In the production process of oils, the vegetable sources, which are mostly seeds and grains, are crushed and extracted at high temperatures and in many cases, with the use of solvents.

This leads to the formation of free fatty acids and the extraction of compounds that may negatively affect the stability of the oil during its storage. For this reason, oils are refined before being commercialised (1).

Refining removes undesirable compounds but also some compounds that would favour the stability of oils, such as vitamins and antioxidants (1).

Oils naturally contain phytochemicals such as polyphenols, carotenoids, vitamins (such as vitamin E), and other antioxidant compounds. These compounds may reduce the rate of oxidative reactions and improve the shelf life of oils (4).

That is why extra virgin olive oil has a longer shelf life and greater stability than refined olive oil (1).

How to identify spoiled oil?

Spoiled oil can be identified by its unpleasant odour, which is characterised as oxidised or rancid. This odour is a result of oxidative processes, which generate volatile compounds such as peroxides, aldehydes and ketones (1, 3).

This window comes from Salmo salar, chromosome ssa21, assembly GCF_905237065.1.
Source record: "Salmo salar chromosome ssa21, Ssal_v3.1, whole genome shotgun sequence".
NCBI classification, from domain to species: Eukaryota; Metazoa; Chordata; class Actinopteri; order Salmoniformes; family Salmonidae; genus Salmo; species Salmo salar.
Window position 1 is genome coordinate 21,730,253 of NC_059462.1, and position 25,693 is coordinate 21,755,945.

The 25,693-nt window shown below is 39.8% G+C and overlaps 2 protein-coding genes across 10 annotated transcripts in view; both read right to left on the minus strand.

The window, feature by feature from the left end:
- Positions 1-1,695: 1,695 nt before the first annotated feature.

Off-flavours can also indicate spoilage. Bitterness and rancidity are off-flavours related to oxidised oils. Darkening of the oil may occur over time as well as other alterations in the colour (1, 3).

Changes in the consistency of the oil may result from heating processes, leading to oxidation and an increase in the viscosity, and colour, due to Maillard reactions (3).

The presence of fungal contamination can be identified by alterations in the odour and flavour (1).

What are the risks of consuming spoiled oil?

The risks of consuming spoiled oil are, as an immediate consequence, to have a foodborne illness and as a long term consequence, higher risks of developing inflammatory diseases (2, 3).

The long-term risks of consuming spoiled oil

Spoilage in oil is mainly due to oxidative processes, as previously mentioned in this article. The consumption of oxidation products, such as aldehydes and peroxides, in the long term can lead to inflammatory diseases.